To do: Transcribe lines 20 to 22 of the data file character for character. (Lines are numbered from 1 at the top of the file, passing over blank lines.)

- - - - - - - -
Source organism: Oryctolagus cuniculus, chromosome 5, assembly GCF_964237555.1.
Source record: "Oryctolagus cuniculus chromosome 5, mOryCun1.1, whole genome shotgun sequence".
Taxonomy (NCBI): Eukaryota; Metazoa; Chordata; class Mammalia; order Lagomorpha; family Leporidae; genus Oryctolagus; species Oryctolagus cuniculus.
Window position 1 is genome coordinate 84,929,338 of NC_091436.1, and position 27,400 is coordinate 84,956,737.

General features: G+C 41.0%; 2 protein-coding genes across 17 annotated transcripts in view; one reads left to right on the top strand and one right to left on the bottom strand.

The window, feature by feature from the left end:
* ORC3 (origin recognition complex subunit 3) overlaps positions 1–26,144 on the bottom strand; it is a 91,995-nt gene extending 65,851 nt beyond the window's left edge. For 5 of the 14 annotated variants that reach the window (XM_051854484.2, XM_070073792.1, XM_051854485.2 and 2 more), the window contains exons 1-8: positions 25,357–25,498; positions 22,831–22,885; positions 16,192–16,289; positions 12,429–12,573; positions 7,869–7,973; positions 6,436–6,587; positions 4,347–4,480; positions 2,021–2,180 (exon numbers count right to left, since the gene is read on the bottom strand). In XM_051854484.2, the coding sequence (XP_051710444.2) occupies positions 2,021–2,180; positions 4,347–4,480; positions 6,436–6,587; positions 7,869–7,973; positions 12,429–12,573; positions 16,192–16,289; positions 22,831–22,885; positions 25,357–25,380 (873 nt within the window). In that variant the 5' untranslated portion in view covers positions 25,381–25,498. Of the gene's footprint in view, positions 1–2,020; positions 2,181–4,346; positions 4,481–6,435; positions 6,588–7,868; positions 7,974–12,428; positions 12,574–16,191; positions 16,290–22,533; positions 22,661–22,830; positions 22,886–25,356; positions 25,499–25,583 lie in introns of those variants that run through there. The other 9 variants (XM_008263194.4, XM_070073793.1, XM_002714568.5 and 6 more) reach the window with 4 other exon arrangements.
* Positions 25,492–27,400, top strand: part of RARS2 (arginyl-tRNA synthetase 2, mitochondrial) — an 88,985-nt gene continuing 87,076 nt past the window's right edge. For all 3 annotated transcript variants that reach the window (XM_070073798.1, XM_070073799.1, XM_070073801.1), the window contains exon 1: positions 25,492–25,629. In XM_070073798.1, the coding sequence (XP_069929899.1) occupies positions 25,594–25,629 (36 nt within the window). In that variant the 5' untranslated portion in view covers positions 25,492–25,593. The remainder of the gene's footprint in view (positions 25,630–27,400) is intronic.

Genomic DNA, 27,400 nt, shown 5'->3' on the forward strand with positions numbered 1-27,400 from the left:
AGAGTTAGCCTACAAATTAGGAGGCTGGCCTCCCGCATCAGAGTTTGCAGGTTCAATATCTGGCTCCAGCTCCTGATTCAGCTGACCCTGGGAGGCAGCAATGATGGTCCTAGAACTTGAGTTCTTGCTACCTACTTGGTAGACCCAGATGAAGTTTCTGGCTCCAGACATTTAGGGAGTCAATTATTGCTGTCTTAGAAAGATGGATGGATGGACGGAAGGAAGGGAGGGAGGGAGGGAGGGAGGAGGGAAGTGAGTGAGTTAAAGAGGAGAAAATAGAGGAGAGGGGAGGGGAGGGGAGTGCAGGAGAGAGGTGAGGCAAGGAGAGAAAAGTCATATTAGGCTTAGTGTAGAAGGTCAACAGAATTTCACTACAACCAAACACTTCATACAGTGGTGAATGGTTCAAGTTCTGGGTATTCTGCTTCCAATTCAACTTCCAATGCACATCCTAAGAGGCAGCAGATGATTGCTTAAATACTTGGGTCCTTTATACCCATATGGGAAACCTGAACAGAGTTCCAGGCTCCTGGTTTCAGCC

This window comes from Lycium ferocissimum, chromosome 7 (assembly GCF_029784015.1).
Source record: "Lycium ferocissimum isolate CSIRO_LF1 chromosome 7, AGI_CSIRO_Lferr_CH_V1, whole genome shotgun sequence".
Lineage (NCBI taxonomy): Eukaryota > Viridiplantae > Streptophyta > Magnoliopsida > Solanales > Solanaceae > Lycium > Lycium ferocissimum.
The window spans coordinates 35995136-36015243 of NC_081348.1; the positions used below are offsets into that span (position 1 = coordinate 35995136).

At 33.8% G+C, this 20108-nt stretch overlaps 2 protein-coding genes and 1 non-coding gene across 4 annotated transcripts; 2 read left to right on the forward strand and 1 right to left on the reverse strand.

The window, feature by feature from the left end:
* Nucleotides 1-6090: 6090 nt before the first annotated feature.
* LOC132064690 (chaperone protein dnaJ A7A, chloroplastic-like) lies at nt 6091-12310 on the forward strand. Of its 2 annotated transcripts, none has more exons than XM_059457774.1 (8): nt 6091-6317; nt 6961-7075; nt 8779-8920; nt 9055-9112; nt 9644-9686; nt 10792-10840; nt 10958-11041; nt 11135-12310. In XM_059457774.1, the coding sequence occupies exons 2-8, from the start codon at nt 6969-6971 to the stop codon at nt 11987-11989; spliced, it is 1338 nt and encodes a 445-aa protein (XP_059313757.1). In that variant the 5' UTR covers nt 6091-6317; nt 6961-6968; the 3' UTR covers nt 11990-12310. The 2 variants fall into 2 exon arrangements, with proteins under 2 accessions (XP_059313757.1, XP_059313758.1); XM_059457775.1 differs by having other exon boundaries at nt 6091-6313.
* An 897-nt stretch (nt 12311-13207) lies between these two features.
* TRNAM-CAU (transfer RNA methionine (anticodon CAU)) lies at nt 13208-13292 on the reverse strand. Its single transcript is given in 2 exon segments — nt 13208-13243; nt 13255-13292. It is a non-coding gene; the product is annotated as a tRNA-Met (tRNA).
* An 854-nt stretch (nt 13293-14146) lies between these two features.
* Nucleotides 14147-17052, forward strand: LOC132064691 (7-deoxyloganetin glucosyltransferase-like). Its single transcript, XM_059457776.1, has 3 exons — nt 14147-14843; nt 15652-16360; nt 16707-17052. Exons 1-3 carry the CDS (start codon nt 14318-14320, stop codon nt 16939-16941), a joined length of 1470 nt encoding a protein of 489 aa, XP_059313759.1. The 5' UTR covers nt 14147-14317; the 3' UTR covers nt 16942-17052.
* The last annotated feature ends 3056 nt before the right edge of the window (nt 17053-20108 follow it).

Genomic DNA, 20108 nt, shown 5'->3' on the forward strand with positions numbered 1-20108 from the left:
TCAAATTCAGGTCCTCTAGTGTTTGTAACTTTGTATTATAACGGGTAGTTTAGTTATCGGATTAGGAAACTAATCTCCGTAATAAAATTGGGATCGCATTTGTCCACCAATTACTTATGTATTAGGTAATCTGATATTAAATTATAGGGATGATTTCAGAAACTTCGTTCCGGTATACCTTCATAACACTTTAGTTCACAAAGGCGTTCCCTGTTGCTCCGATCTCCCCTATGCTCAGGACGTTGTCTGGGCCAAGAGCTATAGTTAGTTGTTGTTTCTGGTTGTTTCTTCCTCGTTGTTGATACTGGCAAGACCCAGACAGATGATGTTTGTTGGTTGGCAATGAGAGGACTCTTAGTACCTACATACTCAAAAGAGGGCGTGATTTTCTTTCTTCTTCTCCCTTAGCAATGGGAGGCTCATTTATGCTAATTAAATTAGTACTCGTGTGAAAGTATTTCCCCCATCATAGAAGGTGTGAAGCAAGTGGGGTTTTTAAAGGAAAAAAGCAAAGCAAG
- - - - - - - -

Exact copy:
* TRNAM-CAU (transfer RNA methionine (anticodon CAU)) lies at nt 13208-13292 on the reverse strand. Its single transcript is given in 2 exon segments — nt 13208-13243; nt 13255-13292. It is a non-coding gene; the product is annotated as a tRNA-Met (tRNA).
* An 854-nt stretch (nt 13293-14146) lies between these two features.
* Nucleotides 14147-17052, forward strand: LOC132064691 (7-deoxyloganetin glucosyltransferase-like). Its single transcript, XM_059457776.1, has 3 exons — nt 14147-14843; nt 15652-16360; nt 16707-17052. Exons 1-3 carry the CDS (start codon nt 14318-14320, stop codon nt 16939-16941), a joined length of 1470 nt encoding a protein of 489 aa, XP_059313759.1. The 5' UTR covers nt 14147-14317; the 3' UTR covers nt 16942-17052.